Electrelane

The Power Out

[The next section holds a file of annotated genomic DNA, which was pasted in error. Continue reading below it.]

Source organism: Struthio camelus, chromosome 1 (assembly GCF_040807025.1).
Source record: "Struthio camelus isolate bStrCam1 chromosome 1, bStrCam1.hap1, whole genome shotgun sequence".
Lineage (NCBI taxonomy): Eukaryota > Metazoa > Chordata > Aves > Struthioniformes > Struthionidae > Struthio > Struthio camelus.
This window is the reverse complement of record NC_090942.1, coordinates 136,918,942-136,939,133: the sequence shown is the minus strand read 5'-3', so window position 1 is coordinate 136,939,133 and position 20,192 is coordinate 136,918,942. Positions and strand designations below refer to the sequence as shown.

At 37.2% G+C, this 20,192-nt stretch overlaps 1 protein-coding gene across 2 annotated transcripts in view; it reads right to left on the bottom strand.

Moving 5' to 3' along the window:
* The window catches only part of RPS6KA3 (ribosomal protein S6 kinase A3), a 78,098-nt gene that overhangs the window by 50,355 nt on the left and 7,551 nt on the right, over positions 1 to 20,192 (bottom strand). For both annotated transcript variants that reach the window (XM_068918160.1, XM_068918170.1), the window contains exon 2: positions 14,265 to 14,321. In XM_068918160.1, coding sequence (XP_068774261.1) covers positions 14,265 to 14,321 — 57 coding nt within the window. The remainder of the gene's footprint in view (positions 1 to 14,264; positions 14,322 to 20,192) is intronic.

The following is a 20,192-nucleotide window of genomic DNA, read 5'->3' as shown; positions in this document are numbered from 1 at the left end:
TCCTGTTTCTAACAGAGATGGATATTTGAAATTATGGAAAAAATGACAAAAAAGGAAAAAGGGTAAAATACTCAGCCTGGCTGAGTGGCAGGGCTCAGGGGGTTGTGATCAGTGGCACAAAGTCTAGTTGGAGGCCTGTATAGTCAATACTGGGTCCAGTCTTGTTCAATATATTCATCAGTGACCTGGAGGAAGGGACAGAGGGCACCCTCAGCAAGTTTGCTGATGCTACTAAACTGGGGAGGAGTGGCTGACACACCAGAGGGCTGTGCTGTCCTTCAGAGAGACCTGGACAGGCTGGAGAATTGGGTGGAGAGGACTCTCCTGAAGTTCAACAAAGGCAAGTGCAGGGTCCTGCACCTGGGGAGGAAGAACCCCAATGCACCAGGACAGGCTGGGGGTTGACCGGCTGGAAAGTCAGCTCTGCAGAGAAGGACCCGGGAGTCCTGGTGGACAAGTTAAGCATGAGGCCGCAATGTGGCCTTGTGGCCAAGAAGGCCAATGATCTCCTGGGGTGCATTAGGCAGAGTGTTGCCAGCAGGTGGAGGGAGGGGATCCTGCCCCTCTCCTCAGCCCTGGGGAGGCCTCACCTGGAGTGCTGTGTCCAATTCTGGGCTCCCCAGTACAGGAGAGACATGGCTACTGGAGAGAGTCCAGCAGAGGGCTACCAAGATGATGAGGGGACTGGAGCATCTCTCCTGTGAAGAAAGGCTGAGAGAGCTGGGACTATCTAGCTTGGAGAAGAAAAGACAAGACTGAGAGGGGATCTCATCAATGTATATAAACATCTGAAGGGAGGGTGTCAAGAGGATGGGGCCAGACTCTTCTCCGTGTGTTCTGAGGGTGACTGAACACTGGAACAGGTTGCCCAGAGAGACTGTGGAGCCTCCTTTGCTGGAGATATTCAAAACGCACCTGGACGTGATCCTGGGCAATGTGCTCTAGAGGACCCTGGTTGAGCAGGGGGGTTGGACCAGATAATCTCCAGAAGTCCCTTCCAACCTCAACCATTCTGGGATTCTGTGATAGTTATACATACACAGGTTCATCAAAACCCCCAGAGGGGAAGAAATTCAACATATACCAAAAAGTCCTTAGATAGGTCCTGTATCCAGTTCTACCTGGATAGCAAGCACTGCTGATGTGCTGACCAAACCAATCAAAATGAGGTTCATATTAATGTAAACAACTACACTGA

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Electrelane's second album, The Power Out, is also their debut for the esteemed, arty British label Too Pure, the perfect home for a band that resembles so many of the imprint's other acts. The similarities appear early on, with the Stereolab-eqsue motorik and French vocals that drive "Gone Under Sea," the wobbly-yet-charming singing on "Birds" that recalls Pram's Rosie Cuckston, and the intricate interplay of guitars and keyboards on every track that bring to mind th' Faith Healers (and their later incarnation, Quickspace). But these similarities are far from derivative; instead, on The Power Out, Electrelane feel like they're in the tradition of these other messy, angular, decidedly British art-punk bands, so much so that it's hard to imagine the band on any other label (with all due respect to Mr. Lady, who released Electrelane's debut, Rock It to the Moon). But even though the group perfectly defines the way that so many British art-school bands have sounded since the late '70s, in Electrelane's hands it still seems fresh. The Power Out also seems fresher than Rock It to the Moon, perhaps because, paradoxically, it's more focused than their debut. That's a relative term, though; the noodly, jam-based feel that dominated Rock It to the Moon is still here, particularly on The Power Out's more rock-based songs such as "Take the Bit Between Your Teeth" and the closing instrumentals, "Only One Thing Is Needed" and "You Make Me Weak at the Knees." But overall, the songs are more concise here, giving songs like "On Parade" and the lovely "Enter Laughing" an immediate, if not exactly poppy, feel. The band finds different ways to channel the ambitions it so boldly displayed on Rock It to the Moon: "Oh Sombra!" is an eerie, passionate song fashioned from a sonnet from Spanish poet Juan Boscan, and "This Deed" borrows a line from Nietzsche to fit its appropriately dramatic air. Most striking of all is "The Valleys," a choral rock piece that features Chicago A Cappella and Verity Sussman's arresting vocals, and attains a ceremonial, spiritual grandeur that hasn't been seen in many rock records save the Microphones' Mount Eerie. The Power Out manages to be unique without being a radical departure, and it augurs more good things for Electrelane's stint with Too Pure.

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